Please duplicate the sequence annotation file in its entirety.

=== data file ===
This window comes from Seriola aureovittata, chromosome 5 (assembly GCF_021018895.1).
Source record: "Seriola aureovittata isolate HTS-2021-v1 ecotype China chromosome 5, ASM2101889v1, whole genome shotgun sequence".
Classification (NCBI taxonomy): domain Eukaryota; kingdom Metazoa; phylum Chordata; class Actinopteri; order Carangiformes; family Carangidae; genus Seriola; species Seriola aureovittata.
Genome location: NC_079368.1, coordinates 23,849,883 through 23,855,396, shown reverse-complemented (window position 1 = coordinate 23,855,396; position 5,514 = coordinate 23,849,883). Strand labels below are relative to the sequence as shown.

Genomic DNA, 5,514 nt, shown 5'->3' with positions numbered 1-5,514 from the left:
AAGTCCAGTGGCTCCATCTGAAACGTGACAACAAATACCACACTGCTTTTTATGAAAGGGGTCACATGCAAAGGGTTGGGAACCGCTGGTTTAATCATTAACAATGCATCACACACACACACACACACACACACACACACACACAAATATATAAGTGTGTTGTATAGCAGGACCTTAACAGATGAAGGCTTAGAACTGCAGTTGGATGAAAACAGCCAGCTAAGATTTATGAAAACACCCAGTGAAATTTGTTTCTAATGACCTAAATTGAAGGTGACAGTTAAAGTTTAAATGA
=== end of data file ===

This window comes from Seriola aureovittata, chromosome 5 (assembly GCF_021018895.1).
Source record: "Seriola aureovittata isolate HTS-2021-v1 ecotype China chromosome 5, ASM2101889v1, whole genome shotgun sequence".
Classification (NCBI taxonomy): domain Eukaryota; kingdom Metazoa; phylum Chordata; class Actinopteri; order Carangiformes; family Carangidae; genus Seriola; species Seriola aureovittata.
Genome location: NC_079368.1, coordinates 23,849,883 through 23,855,396, shown reverse-complemented (window position 1 = coordinate 23,855,396; position 5,514 = coordinate 23,849,883). Strand labels below are relative to the sequence as shown.

Genomic DNA, 5,514 nt, shown 5'->3' with positions numbered 1-5,514 from the left:
AAGTCCAGTGGCTCCATCTGAAACGTGACAACAAATACCACACTGCTTTTTATGAAAGGGGTCACATGCAAAGGGTTGGGAACCGCTGGTTTAATCATTAACAATGCATCACACACACACACACACACACACACACACACACACAAATATATAAGTGTGTTGTATAGCAGGACCTTAACAGATGAAGGCTTAGAACTGCAGTTGGATGAAAACAGCCAGCTAAGATTTATGAAAACACCCAGTGAAATTTGTTTCTAATGACCTAAATTGAAGGTGACAGTTAAAGTTTAAATGA